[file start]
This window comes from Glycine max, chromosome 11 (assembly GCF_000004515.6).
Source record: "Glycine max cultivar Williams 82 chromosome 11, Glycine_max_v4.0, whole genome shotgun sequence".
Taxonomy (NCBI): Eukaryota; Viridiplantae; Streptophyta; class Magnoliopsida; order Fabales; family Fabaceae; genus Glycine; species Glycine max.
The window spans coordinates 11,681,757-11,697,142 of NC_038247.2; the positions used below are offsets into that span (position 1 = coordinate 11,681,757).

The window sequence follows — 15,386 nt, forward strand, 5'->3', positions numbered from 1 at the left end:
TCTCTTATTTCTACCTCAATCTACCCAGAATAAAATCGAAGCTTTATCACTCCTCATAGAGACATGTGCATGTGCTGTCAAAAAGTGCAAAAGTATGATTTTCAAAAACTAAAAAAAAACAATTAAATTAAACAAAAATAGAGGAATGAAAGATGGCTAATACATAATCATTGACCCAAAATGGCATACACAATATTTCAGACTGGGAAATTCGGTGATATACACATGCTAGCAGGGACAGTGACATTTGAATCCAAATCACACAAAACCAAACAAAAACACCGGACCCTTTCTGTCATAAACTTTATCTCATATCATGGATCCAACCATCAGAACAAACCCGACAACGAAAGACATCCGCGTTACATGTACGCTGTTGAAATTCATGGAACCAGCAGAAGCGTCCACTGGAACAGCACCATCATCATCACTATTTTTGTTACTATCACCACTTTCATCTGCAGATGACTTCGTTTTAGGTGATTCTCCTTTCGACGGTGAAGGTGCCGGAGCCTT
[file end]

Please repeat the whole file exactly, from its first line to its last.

This window comes from Glycine max, chromosome 11 (assembly GCF_000004515.6).
Source record: "Glycine max cultivar Williams 82 chromosome 11, Glycine_max_v4.0, whole genome shotgun sequence".
Taxonomy (NCBI): Eukaryota; Viridiplantae; Streptophyta; class Magnoliopsida; order Fabales; family Fabaceae; genus Glycine; species Glycine max.
The window spans coordinates 11,681,757-11,697,142 of NC_038247.2; the positions used below are offsets into that span (position 1 = coordinate 11,681,757).

The window sequence follows — 15,386 nt, forward strand, 5'->3', positions numbered from 1 at the left end:
TCTCTTATTTCTACCTCAATCTACCCAGAATAAAATCGAAGCTTTATCACTCCTCATAGAGACATGTGCATGTGCTGTCAAAAAGTGCAAAAGTATGATTTTCAAAAACTAAAAAAAAACAATTAAATTAAACAAAAATAGAGGAATGAAAGATGGCTAATACATAATCATTGACCCAAAATGGCATACACAATATTTCAGACTGGGAAATTCGGTGATATACACATGCTAGCAGGGACAGTGACATTTGAATCCAAATCACACAAAACCAAACAAAAACACCGGACCCTTTCTGTCATAAACTTTATCTCATATCATGGATCCAACCATCAGAACAAACCCGACAACGAAAGACATCCGCGTTACATGTACGCTGTTGAAATTCATGGAACCAGCAGAAGCGTCCACTGGAACAGCACCATCATCATCACTATTTTTGTTACTATCACCACTTTCATCTGCAGATGACTTCGTTTTAGGTGATTCTCCTTTCGACGGTGAAGGTGCCGGAGCCTT